We settled up, and Kevin and his brother drove off. Yay to craigslist success! During the next few hours, I would go peek from far away, to make sure the steers were still in the pen, to talk soothingly to them from afar. They were definitely nervous and extremely attentive to my every move, heads swinging immediately in my direction as soon as I uttered a greeting, even when they heard my footsteps, or saw my movement over by the duck barn. Later that night Lola started mooing. She wanted to go out her nightly grazing walk. I slowly walked towards the steers, as my path to the “Lola gate” was heading in their direction. They let me know that was not going to work, so I went around the back where they wouldn’t see me, climbing through the thorny wild plum brush. Lola greeted me at the gate, and May too. Lola has gotten SO very good about haltering, she used to toss her horns in restlessness over the 30 seconds it would take me to fit the halter on her head. Now she just holds still for the most part. I have also learned to stand at her shoulder if possible, as her horns are less likely to catch on my pants or legs (or face) that way, I can reach over her head more safely. But as soon as I got the halter on Lola, I wasn’t sure what to do, try to pull Lola through the brush so the boys didn’t see us? Or use her as an ambassador by letting her walk around the spot where they’d see us, me WITH her. That is what I chose. It was risky, because they could have then decided to leap away on the other side. But they didn’t. Lola was very soothing for them to see. There’s a REAL cow there, I saw in their faces, but then they saw me. With this cow. I walked Lola away from their area right away, so the steers could process what they were seeing without us being right up by their space. They watched, they turned circles, and then as the sound of Lola ripping grass with her mouth traveled over to where they stood, the dunn steer came out and watched. And then HE started grazing too. Oh cows! So seemingly simple! I talked to the boys as Lola and May and I wandered around their pen area. Lola didn’t seem nearly as interested in making face time with them as I thought she would. She seemed perfectly content to just see them, then kept eating. Towards the end of my hour out with my heifer and goat, I brought them to the steers’ gate and the dunn came and sniffed Lola’s nose, and curiously watched May. I don’t think they’d EVER seen a goat before! And then he saw me, I was right there too, very near him. He kind of huffed and wheeled back away. Baby steps.
Early the next morning, the brilliant sun finally came out and I looked out the window to see a reddish body in the pen. Phew! They were still here! I made coffee and got the egg buckets, then wandered to where I could look at them, but not approach too close. I rubbed my eyes, was the glare from the sun blurring my vision? There was only only steer in the pen! Oh no—all I could think was, well, there’s that $1,100 I spent and worked so hard for, just gone. FUCK, is what I said out loud. The panels of the pen seemed to be intact as far as I could see from where I stood, pretty far away. The bulky boy, the bull-steer, was still in there. He was mooing and pacing, looking at Lola. Uh oh. What is happening. And as I thought this, the bulky boy crunched down and like a slinky, leapt STRAIGHT UP IN THE AIR AND OVER THE FENCE. It was just like watching an Olympic Hunter Jumper horse take a fence, although his jump would have been disqualified as he knocked over the whole side of panels with his back feet at the end of this incredible leap. Dumbstruck and knees shaking, I only could think there goes all that money. Just like that. What in the world was I thinking. Bulky boy ran confusedly. I then also ran, thinking maybe I could head him off, but then what, try to steer him towards the tiny gate to Lola’s paddock? That’s not gonna….oh wait, just then he decided to simply leap over Lola’s fence and in with her. Easy peasey. And then I saw the dunn steer. He was on the OTHER side of Lola’s paddock by the road. And guess what? He TOO leapt in to be with Lola, after he saw his buddy in there. Fences are quite simply a mere suggestion to highlands, I have heard this before, but if Lola hadn’t been here, they most certainly would have headed for the hills because they didn’t know this place as home yet. They DID know Lola was here and this little cow was as close to “home” as they knew. Lola totally saved the day, saved the project, saved my sanity! Phew, phew, phew.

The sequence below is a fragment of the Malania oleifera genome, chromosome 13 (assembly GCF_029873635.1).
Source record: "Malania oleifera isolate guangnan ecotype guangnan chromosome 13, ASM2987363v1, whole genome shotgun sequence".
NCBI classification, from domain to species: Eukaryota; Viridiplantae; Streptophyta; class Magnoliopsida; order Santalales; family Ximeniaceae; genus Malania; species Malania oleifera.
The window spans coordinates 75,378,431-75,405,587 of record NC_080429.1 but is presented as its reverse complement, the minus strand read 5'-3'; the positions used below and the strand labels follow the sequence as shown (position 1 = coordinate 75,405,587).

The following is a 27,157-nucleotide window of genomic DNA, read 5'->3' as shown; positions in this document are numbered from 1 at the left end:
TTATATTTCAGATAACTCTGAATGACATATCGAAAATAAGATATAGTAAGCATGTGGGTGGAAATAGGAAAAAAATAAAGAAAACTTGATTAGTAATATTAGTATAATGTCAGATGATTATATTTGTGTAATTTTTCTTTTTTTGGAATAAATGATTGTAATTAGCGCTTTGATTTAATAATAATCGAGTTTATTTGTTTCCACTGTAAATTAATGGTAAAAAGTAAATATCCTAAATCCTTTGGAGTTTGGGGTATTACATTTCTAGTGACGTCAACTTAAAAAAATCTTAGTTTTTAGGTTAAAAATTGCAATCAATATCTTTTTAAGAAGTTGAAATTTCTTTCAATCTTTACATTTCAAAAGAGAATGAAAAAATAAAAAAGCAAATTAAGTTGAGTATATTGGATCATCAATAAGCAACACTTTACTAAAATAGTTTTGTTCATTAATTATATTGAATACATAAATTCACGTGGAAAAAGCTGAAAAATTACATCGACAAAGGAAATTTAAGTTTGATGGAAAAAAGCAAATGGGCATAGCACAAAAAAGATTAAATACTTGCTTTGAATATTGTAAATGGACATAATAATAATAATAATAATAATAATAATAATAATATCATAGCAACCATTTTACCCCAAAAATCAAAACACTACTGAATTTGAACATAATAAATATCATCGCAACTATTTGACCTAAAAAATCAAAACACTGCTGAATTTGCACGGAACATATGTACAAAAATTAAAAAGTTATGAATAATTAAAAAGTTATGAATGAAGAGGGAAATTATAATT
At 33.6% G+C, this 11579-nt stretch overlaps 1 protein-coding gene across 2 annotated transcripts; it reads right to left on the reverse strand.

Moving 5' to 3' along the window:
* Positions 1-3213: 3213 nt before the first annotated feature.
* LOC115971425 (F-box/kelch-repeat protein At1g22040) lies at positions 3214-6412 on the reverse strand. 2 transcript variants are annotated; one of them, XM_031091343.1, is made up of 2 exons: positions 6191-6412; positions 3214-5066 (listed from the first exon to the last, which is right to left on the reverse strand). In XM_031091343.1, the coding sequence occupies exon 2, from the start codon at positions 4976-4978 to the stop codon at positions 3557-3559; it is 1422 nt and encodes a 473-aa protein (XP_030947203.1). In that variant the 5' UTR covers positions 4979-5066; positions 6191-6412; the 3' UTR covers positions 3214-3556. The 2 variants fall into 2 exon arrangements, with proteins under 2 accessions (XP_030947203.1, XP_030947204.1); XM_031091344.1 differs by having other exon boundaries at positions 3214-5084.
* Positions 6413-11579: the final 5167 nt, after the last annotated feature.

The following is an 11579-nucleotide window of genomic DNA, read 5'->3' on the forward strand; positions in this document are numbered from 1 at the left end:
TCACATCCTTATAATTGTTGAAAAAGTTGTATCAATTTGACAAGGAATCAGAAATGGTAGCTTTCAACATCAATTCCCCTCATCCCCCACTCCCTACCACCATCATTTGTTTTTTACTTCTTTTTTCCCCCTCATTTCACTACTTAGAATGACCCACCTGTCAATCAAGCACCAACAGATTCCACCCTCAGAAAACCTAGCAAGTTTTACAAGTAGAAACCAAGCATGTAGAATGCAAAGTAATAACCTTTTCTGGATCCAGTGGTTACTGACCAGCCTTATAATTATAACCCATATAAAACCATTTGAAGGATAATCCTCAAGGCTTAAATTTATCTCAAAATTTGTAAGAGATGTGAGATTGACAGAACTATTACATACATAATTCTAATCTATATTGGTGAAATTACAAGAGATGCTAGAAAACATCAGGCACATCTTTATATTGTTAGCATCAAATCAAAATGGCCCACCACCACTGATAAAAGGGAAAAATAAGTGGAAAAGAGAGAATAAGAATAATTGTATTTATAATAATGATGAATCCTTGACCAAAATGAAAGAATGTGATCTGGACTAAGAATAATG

So for the past 4 days the 2 steers have stayed with Lola and May in the small old goat/turkey/goose paddock. I hadn’t intended for things to go this way, nor did I want Lola (or May!) in with such big beasts for a bit until they got to know each other. But they are just fine! Lola’s been showing the boys that it’s ok when I walk on the outside of the fence towards them, and she comes to me for scratches and treats. She’s my cattle “foil,” allowing me to approach them much closer than I would have ever been able to without her. Look at that cutie poo!
They have even started sniffing my hand, and slowed their initial response to wheel away and stride off nervously. They are marvelous, gorgeous beasts, and I have much respect for them and all they have been through.
Yesterday we got the first electric fence paddock set up, opening off their home paddock. I haltered Lola and walked her into it with MayMay charging ahead, and then the boys followed. After a few minutes grazing, they went back to their home paddock. I didn’t want to push it, so then I tried again this morning and they have spent the day getting used to the new space and grazing, but then going back “home” throughout the day. I like this very much, that they have a sense of their space here now.
Since they are essentially wild, I feel very proud of the enormous strides we have made in less than a week, and from such a potential disaster too! It’s been quite an adventure already. I am in love with cows!! I named the dunn “Ochre” and the strawberry blonde “Nillo.”